It's estimated that more than 205 million Americans bought something online last year, and that number is expected to grow significantly by 2020. Big e-commerce giants like Amazon, Shopify and Walmart simply make it easy for consumers to buy what they need without leaving their homes.
That doesn't mean however that people don't spend a considerable amount of time and money in stores.
That's exactly what major retailers want after all. To gain greater access to the wallets of consumers and thus, grow company profits as much as possible. The giants do it better than anybody, and they've been doing it for hundreds of years. If you've always dreamed of owning your own little mom and pop shop, or even if you're much more ambitious and hope to build your own version of Walmart someday, consider some of the most successful and timeless strategies stores use to keep the money coming in.
Take advantage of pricing
When was the last time you walked into a store and saw something sell for exactly $25 instead of $24.99? It just doesn't happen. The reasoning should be obvious here. Seeing a lower dollar figure at the front of the prices more appealing to the brain. Even shoppers with the utmost self-control will completely ignore the extra 99 cents on the price, but every penny counts on the balance sheet at the end of the year. Another good strategy sound retail businesses use to their advantage involves making it easy for shoppers to compare the prices of similar products. Stores will put two nice-looking jackets next to each other knowing that most people won't buy the more expensive jacket, but they will see the slightly less expensive jacket as a bargain after comparing the two and just might make a purchase they don't really need to make simply because they are convinced they've gotten themselves a deal.
Strategically organizing the store
Think about the way an Apple Store is laid out versus the way a Walmart store is laid out. The Apple Store is clean and simple with lots of people available to help you and a sleek look to the entire interior design of the place. The computer giant's brick-and-mortar extension gives you the impression that they deliver quality computer and technology related products at premium prices, which we all know to be the case, even though the prices aren't exactly shoved in our faces. Walmart on the other hand has almost every category of product available in aisles and aisles of shelves with pricing discounts clearly displayed everywhere. Their main objective is to sell as much of their products as possible and to be ultra-competitive on price. Given Walmart is one of the richest companies in the world, it's a strategy that's obviously worked well. Either way, both the premium brand and the discount store are out to get more of your money.
Persuasive branding and imaging
Most adult shoppers are smart enough to know that the images in print publications and on television that portray the perfect looking person aren't realistically attainable. Many of the images we see are edited and touched up so that our eyes see nothing but the best. That said, we all still like to imagine that we can have the looks of a movie star or athlete if we associate ourselves with certain brands. You witness that in obvious ways when you see some of your favourite celebrities in TV commercials, but even more subtle imaging, such as the mannequins you see in windows while walking around the mall can make a big impact. Seeing a nice pair of jeans on a perfectly cut plastic figure is nothing new. Faceless figures have been used by the retail industry since the 1800s and some modern-day adaptations now feature not-so faceless digital versions. The name of the game is all about convincing you that your non-plastic body is going to look great in whatever you buy.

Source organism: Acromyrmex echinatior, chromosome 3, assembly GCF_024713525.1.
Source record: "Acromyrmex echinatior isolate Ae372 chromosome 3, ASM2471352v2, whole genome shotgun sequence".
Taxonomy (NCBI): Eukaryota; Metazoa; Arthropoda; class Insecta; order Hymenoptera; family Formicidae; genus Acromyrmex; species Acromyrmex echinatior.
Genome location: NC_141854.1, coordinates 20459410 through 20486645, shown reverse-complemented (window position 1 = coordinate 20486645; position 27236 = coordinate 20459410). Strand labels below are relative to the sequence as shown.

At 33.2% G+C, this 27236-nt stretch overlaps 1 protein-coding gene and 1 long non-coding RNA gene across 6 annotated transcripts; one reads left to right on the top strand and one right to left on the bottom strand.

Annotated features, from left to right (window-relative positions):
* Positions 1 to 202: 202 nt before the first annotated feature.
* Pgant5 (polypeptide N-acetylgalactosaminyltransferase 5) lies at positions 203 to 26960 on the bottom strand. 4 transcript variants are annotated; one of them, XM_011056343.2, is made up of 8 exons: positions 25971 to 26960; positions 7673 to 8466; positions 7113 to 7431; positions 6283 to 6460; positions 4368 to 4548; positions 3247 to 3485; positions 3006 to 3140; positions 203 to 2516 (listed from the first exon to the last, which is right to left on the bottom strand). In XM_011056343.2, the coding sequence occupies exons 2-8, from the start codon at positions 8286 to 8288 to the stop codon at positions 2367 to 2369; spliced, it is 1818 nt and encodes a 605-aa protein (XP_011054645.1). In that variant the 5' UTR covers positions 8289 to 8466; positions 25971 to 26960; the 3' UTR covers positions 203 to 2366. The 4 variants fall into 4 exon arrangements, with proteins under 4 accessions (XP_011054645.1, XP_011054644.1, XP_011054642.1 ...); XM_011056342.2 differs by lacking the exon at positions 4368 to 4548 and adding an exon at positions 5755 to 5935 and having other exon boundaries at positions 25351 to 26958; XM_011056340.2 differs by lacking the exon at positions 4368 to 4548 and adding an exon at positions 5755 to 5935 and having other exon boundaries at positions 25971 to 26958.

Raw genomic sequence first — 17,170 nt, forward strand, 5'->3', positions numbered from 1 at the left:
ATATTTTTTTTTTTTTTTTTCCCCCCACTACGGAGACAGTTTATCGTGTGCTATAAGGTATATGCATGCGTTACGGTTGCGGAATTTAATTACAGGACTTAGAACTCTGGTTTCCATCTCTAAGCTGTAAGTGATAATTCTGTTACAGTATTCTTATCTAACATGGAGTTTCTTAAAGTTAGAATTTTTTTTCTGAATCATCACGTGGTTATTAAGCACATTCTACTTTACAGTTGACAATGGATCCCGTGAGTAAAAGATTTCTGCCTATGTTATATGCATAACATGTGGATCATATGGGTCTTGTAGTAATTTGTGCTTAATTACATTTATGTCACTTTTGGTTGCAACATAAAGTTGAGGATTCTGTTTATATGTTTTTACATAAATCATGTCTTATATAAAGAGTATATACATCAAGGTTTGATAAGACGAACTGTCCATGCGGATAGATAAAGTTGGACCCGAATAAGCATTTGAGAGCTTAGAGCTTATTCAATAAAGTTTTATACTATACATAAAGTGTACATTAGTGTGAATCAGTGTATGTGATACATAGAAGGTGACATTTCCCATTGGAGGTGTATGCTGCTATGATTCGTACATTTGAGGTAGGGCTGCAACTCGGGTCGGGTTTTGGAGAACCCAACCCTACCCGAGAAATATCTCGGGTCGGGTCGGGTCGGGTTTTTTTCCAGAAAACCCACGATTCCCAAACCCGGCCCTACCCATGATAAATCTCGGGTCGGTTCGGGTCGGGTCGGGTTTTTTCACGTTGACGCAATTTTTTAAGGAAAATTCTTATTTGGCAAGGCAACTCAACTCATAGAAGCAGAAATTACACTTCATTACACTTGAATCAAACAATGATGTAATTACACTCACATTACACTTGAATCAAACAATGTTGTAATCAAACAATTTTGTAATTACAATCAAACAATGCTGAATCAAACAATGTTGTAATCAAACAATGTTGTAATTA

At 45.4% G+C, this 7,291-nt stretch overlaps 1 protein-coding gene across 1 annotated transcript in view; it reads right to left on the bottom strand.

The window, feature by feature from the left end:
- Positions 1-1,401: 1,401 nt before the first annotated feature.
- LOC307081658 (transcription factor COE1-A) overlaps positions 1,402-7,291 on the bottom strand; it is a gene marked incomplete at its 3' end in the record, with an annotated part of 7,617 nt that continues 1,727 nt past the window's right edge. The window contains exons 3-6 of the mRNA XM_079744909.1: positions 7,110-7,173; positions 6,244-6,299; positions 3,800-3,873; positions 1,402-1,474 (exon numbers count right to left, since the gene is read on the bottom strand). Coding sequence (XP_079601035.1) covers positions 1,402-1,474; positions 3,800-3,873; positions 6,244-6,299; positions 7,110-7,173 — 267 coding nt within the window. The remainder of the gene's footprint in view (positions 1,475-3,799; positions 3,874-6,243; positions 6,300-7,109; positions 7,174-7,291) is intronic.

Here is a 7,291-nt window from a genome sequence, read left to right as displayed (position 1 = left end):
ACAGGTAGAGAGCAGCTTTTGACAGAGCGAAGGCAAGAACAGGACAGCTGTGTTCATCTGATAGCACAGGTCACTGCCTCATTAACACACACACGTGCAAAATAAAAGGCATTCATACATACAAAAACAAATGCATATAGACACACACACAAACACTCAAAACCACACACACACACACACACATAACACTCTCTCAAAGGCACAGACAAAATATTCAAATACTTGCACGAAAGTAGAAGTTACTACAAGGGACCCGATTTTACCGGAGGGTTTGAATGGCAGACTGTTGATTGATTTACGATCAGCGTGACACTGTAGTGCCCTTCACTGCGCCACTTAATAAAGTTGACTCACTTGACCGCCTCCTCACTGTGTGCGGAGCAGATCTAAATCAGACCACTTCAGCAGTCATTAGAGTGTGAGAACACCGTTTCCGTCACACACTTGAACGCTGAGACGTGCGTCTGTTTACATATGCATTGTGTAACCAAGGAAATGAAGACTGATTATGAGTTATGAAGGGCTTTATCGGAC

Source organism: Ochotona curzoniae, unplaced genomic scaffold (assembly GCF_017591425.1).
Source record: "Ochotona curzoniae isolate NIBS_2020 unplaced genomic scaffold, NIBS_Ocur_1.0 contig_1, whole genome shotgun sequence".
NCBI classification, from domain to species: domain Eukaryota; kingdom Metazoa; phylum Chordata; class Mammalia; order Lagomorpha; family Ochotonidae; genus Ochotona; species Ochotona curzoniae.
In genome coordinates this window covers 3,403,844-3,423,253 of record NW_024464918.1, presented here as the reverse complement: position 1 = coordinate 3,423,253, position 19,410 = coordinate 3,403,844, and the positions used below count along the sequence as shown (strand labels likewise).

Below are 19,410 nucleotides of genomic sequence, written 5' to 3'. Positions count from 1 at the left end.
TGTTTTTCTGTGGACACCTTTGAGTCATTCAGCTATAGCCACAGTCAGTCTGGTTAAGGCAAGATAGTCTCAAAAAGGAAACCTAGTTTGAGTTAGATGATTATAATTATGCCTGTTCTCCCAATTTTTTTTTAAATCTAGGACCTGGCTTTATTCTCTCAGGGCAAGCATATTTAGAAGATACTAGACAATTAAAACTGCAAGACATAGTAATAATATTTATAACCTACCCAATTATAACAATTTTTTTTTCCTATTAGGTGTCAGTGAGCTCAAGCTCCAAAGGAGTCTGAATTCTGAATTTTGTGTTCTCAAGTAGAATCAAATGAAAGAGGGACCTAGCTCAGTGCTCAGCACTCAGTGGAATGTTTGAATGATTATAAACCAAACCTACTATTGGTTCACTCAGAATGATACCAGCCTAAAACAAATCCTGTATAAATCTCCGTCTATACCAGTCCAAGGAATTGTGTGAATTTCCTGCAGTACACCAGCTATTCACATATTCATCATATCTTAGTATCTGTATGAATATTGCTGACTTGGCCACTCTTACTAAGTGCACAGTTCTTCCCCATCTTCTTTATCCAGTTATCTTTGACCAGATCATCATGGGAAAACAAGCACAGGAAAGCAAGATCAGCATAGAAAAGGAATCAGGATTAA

Hook customers on the accessories
Have you ever seen a commercial, particularly around the holiday season, where the commercial shows you the latest new toys and gadgets available for kids and then kindly remind you that batteries are not included? This one is an oldie but a goodie when it comes to getting shoppers to spend more money. Tickle Me Elmo won't tickle unless he's backed by the juice of batteries. A man's face doesn't shave itself, and of course, razor blades don't last forever. The necessary use of consumable accessories have allowed companies like Energizer and Gillette keep a hand in your wallet until the end of time, or at least until solar energy panels are sophisticated enough to power every character on Sesame Street.
Creating a sense of urgency
Deals only ever last for a limited time only. Large retail stores know that they must motivate customers to buy and get them to make a firm decision to commit to a purchase. Think about it. If Boxing Day and Black Friday were month-long promotions, there would be no reason for the average person to wake up extra early in the morning, fight through crowds and by a big-screen TV at 70% off. Motivating people to take action is a necessary part of any sales strategy whether you are running a retail business or any other kind of business for that matter.
Whether you're planning to help your kids open up a lemonade stand for the summer, or you hope to trade in your 9-to-5 job and open up your own more grownup business, remember these five strategies and use them to your advantage. Maybe someday you'll have your own franchise and sell it to ultra-rich people on Shark Tank.